In mathematics, a conservative system is a dynamical system which stands in contrast to a dissipative system. Roughly speaking, such systems have no friction or other mechanism to dissipate the dynamics, and thus, their phase space does not shrink over time. Precisely speaking, they are those dynamical systems that have a null wandering set: under time evolution, no portion of the phase space ever "wanders away", never to be returned to or revisited. Alternately, conservative systems are those to which the Poincaré recurrence theorem applies. An important special case of conservative systems are the measure-preserving dynamical systems.

In probability theory, a standard probability space, also called Lebesgue–Rokhlin probability space or just Lebesgue space is a probability space satisfying certain assumptions introduced by Vladimir Rokhlin in 1940. Informally, it is a probability space consisting of an interval and/or a finite or countable number of atoms.

In measure theory, a branch of mathematics that studies generalized notions of volumes, an s-finite measure is a special type of measure. An s-finite measure is more general than a finite measure, but allows one to generalize certain proofs for finite measures.

In mathematics, especially measure theory, a set function is a function whose domain is a family of subsets of some given set and that (usually) takes its values in the extended real number line which consists of the real numbers and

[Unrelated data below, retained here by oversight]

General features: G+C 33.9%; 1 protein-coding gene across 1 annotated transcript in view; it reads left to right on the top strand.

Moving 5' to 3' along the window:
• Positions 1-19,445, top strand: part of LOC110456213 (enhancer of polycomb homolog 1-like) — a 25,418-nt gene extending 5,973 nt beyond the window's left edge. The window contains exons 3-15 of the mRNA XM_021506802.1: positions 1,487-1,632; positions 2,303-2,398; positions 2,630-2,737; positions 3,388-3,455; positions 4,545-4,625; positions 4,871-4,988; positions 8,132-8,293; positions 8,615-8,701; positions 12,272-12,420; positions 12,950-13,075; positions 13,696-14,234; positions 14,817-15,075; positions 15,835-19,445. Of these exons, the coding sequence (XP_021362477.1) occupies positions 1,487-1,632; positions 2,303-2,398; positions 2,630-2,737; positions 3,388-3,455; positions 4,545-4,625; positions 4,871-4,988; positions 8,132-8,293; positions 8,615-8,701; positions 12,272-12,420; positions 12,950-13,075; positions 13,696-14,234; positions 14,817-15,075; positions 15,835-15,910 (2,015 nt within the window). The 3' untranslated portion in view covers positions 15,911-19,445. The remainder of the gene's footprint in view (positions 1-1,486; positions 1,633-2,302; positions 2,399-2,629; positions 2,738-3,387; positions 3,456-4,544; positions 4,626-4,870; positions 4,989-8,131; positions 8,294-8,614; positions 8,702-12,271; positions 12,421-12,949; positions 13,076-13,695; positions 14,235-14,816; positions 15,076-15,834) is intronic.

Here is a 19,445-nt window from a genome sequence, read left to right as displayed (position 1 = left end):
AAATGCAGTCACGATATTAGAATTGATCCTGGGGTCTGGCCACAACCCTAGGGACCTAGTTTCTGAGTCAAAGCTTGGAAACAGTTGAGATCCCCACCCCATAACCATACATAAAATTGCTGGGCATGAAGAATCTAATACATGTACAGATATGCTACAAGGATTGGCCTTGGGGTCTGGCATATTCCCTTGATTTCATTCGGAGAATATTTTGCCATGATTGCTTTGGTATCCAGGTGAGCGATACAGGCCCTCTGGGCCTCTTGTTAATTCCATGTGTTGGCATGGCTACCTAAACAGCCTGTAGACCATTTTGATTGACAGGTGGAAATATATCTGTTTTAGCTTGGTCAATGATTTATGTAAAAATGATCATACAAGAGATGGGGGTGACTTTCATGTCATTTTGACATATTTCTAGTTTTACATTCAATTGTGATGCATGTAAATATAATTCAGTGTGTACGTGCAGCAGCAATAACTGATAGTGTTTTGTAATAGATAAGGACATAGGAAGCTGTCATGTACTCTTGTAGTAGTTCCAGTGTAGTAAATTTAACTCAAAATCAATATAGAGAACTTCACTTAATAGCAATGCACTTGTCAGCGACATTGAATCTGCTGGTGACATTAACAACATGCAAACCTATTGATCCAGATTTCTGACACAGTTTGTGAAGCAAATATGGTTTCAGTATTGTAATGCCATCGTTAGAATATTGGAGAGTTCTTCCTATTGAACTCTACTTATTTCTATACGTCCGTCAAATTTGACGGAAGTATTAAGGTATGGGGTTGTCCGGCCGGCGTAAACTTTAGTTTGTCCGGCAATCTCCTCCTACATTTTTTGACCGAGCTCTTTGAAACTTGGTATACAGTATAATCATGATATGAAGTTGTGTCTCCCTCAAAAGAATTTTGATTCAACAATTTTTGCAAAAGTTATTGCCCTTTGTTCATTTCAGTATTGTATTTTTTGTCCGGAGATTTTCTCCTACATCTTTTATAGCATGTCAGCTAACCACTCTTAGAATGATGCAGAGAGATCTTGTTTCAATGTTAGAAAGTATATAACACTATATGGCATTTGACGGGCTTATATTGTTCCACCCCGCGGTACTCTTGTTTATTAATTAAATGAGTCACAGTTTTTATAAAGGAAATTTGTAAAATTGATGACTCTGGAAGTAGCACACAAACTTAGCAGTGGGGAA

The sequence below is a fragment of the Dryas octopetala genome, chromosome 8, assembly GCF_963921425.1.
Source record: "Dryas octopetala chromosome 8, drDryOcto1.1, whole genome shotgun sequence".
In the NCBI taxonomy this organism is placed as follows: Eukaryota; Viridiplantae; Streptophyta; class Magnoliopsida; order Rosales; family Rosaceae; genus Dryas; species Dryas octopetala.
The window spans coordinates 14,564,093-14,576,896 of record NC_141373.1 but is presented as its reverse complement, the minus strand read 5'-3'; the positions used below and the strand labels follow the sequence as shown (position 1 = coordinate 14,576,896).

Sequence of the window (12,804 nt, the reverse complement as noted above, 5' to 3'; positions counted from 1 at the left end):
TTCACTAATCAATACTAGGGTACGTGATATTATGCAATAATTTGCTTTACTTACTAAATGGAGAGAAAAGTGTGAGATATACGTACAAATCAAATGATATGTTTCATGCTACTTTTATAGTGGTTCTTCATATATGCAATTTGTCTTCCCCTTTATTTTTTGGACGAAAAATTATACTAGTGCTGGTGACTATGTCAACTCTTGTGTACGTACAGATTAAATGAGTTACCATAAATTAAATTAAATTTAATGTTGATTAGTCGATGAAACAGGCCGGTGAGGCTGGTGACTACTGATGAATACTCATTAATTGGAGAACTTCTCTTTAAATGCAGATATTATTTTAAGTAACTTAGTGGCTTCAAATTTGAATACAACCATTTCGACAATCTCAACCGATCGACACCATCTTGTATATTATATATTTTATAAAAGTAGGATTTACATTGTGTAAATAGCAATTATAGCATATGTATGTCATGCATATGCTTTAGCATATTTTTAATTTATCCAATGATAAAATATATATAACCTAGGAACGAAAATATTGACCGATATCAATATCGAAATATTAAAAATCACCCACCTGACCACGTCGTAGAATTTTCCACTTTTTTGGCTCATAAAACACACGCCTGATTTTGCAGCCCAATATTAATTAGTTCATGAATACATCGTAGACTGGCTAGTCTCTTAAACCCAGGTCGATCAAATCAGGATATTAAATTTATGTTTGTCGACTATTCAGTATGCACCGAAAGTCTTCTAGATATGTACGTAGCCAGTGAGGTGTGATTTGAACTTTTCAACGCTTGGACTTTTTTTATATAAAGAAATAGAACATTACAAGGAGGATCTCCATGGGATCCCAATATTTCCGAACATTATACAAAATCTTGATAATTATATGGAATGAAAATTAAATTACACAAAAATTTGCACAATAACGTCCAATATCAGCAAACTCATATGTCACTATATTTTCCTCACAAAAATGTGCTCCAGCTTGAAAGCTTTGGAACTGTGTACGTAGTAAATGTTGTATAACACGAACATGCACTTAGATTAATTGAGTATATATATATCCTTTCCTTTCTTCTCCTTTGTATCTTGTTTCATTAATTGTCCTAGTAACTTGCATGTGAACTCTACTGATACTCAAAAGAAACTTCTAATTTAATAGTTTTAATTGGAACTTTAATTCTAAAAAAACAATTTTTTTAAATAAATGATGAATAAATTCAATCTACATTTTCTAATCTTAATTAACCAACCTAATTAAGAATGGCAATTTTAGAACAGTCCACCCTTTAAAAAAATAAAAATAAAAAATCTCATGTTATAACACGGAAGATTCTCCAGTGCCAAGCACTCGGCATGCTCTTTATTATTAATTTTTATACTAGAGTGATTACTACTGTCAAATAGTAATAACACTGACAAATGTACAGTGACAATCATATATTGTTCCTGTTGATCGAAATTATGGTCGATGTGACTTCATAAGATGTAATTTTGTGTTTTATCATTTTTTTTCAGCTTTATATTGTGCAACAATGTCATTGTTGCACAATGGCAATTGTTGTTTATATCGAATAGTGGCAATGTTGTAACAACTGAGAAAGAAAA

In mathematics, lifting theory was first introduced by John von Neumann in a pioneering paper from 1931, in which he answered a question raised by Alfréd Haar. The theory was further developed by Dorothy Maharam (1958) and by Alexandra Ionescu Tulcea and Cassius Ionescu Tulcea (1961). Lifting theory was motivated to a large extent by its striking applications. Its development up to 1969 was described in a monograph of the Ionescu Tulceas. Lifting theory continued to develop since then, yielding new results and applications.


  1. Fremlin, D. H. (2010), Measure Theory, vol. 2 (Second ed.), p. 221
  2. 1 2 3 Mukherjea 1985, p. 90.
  3. Folland 1999, p. 25.
  4. Edgar 1998, Theorem 1.5.2, p. 42.
  5. Edgar 1998, Theorem 1.5.3, p. 42.
  6. 1 2 Nielsen 1997, Exercise 11.30, p. 159.
  7. Fremlin 2016, Section 213X, part (c).
  8. Royden 2010, Exercise 17.8, p. 342.
  9. Hewitt 1965, part (b) of Example 10.4, p. 127.
  10. Fremlin 2016, Section 211O, p. 15.
  11. 1 2 Luther 1967, Theorem 1.
  12. Mukherjea 1985, part (b) of Proposition 2.3, p. 90.
  13. Fremlin 2016, part (a) of Theorem 243G, p. 159.
  14. 1 2 Fremlin 2016, Section 243K, p. 162.
  15. Fremlin 2016, part (a) of the Theorem in Section 245E, p. 182.
  16. Fremlin 2016, Section 245M, p. 188.
  17. Berberian 1965, Theorem 39.1, p. 129.
  18. Fremlin 2016, part (b) of Theorem 243G, p. 159.
  19. Rao, M. M. (2012), Random and Vector Measures, Series on Multivariate Analysis, vol. 9, World Scientific, ISBN   978-981-4350-81-5, MR   2840012 .
  20. Bhaskara Rao, K. P. S. (1983). Theory of charges: a study of finitely additive measures. M. Bhaskara Rao. London: Academic Press. p. 35. ISBN   0-12-095780-9. OCLC   21196971.
  21. Folland 1999, p. 27, Exercise 1.15.a.